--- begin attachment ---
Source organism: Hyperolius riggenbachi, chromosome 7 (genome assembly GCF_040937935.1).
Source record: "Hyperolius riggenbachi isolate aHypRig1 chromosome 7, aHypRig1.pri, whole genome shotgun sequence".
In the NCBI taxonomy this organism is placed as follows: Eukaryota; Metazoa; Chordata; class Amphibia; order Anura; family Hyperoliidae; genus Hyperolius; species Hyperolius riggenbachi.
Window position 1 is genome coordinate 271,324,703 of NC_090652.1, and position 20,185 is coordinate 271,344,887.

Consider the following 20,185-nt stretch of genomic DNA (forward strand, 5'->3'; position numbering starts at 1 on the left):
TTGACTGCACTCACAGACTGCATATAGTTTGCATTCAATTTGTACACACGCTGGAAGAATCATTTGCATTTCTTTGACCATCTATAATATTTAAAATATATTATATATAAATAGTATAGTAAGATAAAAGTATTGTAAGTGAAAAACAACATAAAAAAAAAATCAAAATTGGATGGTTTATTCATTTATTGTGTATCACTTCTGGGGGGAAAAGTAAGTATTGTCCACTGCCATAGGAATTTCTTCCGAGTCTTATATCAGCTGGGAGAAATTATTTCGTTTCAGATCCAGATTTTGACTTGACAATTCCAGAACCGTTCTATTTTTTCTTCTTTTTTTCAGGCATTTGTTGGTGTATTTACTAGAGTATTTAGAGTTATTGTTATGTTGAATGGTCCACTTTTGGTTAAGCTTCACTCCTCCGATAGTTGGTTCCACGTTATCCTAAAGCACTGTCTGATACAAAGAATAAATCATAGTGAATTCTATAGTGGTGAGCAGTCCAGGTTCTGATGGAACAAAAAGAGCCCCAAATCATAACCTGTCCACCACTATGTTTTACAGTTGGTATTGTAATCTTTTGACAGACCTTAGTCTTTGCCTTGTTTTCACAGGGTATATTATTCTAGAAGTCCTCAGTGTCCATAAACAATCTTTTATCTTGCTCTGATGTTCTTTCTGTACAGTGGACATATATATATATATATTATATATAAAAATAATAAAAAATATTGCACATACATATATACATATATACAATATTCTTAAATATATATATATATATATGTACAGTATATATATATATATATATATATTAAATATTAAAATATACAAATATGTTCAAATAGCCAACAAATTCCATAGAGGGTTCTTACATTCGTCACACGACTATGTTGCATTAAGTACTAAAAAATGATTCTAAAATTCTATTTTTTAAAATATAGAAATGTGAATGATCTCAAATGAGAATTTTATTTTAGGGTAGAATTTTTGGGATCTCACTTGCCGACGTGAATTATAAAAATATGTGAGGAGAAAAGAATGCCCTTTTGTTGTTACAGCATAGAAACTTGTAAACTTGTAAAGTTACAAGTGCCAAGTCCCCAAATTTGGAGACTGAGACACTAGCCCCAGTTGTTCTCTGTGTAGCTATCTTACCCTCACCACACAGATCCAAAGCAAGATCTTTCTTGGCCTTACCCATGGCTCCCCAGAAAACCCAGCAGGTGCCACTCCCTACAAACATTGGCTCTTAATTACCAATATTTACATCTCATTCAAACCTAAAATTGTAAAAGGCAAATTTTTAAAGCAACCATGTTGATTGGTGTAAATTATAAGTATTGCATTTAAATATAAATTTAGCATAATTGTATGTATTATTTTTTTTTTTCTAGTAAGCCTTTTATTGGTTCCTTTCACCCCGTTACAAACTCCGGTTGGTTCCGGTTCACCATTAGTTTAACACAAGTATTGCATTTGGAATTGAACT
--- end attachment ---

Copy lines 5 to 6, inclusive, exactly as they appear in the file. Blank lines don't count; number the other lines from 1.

Consider the following 20,185-nt stretch of genomic DNA (forward strand, 5'->3'; position numbering starts at 1 on the left):
TTGACTGCACTCACAGACTGCATATAGTTTGCATTCAATTTGTACACACGCTGGAAGAATCATTTGCATTTCTTTGACCATCTATAATATTTAAAATATATTATATATAAATAGTATAGTAAGATAAAAGTATTGTAAGTGAAAAACAACATAAAAAAAAAATCAAAATTGGATGGTTTATTCATTTATTGTGTATCACTTCTGGGGGGAAAAGTAAGTATTGTCCACTGCCATAGGAATTTCTTCCGAGTCTTATATCAGCTGGGAGAAATTATTTCGTTTCAGATCCAGATTTTGACTTGACAATTCCAGAACCGTTCTATTTTTTCTTCTTTTTTTCAGGCATTTGTTGGTGTATTTACTAGAGTATTTAGAGTTATTGTTATGTTGAATGGTCCACTTTTGGTTAAGCTTCACTCCTCCGATAGTTGGTTCCACGTTATCCTAAAGCACTGTCTGATACAAAGAATAAATCATAGTGAATTCTATAGTGGTGAGCAGTCCAGGTTCTGATGGAACAAAAAGAGCCCCAAATCATAACCTGTCCACCACTATGTTTTACAGTTGGTATTGTAATCTTTTGACAGACCTTAGTCTTTGCCTTGTTTTCACAGGGTATATTATTCTAGAAGTCCTCAGTGTCCATAAACAATCTTTTATCTTGCTCTGATGTTCTTTCTGTACAGTGGACATATATATATATATATTATATATAAAAATAATAAAAAATATTGCACATACATATATACATATATACAATATTCTTAAATATATATATATATATATGTACAGTATATATATATATATATATATATTAAATATTAAAATATACAAATATGTTCAAATAGCCAACAAATTCCATAGAGGGTTCTTACATTCGTCACACGACTATGTTGCATTAAGTACTAAAAAATGATTCTAAAATTCTATTTTTTAAAATATAGAAATGTGAATGATCTCAAATGAGAATTTTATTTTAGGGTAGAATTTTTGGGATCTCACTTGCCGACGTGAATTATAAAAATATGTGAGGAGAAAAGAATGCCCTTTTGTTGTTACAGCATAGAAACTTGTAAACTTGTAAAGTTACAAGTGCCAAGTCCCCAAATTTGGAGACTGAGACACTAGCCCCAGTTGTTCTCTGTGTAGCTATCTTACCCTCACCACACAGATCCAAAGCAAGATCTTTCTTGGCCTTACCCATGGCTCCCCAGAAAACCCAGCAGGTGCCACTCCCTACAAACATTGGCTCTTAATTACCAATATTTACATCTCATTCAAACCTAAAATTGTAAAAGGCAAATTTTTAAAGCAACCATGTTGATTGGTGTAAATTATAAGTATTGCATTTAAATATAAATTTAGCATAATTGTATGTATTATTTTTTTTTTTCTAGTAAGCCTTTTATTGGTTCCTTTCACCCCGTTACAAACTCCGGTTGGTTCCGGTTCACCATTAGTTTAACACAAGTATTGCATTTGGAATTGAACT